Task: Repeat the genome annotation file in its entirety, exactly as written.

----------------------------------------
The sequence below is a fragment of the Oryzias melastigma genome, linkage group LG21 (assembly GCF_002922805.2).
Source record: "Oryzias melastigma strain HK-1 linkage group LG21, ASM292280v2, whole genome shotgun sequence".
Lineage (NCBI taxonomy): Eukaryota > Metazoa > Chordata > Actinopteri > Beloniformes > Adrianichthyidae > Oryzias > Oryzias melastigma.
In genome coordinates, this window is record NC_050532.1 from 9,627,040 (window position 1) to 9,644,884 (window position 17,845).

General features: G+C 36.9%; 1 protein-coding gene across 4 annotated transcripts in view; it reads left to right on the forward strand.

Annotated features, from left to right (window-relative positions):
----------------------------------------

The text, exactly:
The sequence below is a fragment of the Oryzias melastigma genome, linkage group LG21 (assembly GCF_002922805.2).
Source record: "Oryzias melastigma strain HK-1 linkage group LG21, ASM292280v2, whole genome shotgun sequence".
Lineage (NCBI taxonomy): Eukaryota > Metazoa > Chordata > Actinopteri > Beloniformes > Adrianichthyidae > Oryzias > Oryzias melastigma.
In genome coordinates, this window is record NC_050532.1 from 9,627,040 (window position 1) to 9,644,884 (window position 17,845).

General features: G+C 36.9%; 1 protein-coding gene across 4 annotated transcripts in view; it reads left to right on the forward strand.

Annotated features, from left to right (window-relative positions):